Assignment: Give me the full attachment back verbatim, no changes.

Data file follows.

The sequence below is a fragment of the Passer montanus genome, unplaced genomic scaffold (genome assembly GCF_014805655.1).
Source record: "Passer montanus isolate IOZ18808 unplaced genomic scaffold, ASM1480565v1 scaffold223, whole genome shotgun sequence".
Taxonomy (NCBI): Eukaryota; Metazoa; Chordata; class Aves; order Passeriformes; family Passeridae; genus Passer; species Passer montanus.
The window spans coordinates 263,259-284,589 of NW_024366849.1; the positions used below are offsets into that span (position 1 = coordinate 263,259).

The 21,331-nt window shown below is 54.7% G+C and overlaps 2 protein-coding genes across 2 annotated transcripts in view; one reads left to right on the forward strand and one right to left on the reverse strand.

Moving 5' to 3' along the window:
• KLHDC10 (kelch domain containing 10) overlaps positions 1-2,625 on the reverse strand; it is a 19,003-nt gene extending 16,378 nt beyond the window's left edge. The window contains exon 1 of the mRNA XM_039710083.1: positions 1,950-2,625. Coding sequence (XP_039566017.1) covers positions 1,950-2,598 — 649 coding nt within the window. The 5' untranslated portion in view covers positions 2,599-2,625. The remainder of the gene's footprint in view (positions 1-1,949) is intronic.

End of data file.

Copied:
The sequence below is a fragment of the Passer montanus genome, unplaced genomic scaffold (genome assembly GCF_014805655.1).
Source record: "Passer montanus isolate IOZ18808 unplaced genomic scaffold, ASM1480565v1 scaffold223, whole genome shotgun sequence".
Taxonomy (NCBI): Eukaryota; Metazoa; Chordata; class Aves; order Passeriformes; family Passeridae; genus Passer; species Passer montanus.
The window spans coordinates 263,259-284,589 of NW_024366849.1; the positions used below are offsets into that span (position 1 = coordinate 263,259).

The 21,331-nt window shown below is 54.7% G+C and overlaps 2 protein-coding genes across 2 annotated transcripts in view; one reads left to right on the forward strand and one right to left on the reverse strand.

Moving 5' to 3' along the window:
• KLHDC10 (kelch domain containing 10) overlaps positions 1-2,625 on the reverse strand; it is a 19,003-nt gene extending 16,378 nt beyond the window's left edge. The window contains exon 1 of the mRNA XM_039710083.1: positions 1,950-2,625. Coding sequence (XP_039566017.1) covers positions 1,950-2,598 — 649 coding nt within the window. The 5' untranslated portion in view covers positions 2,599-2,625. The remainder of the gene's footprint in view (positions 1-1,949) is intronic.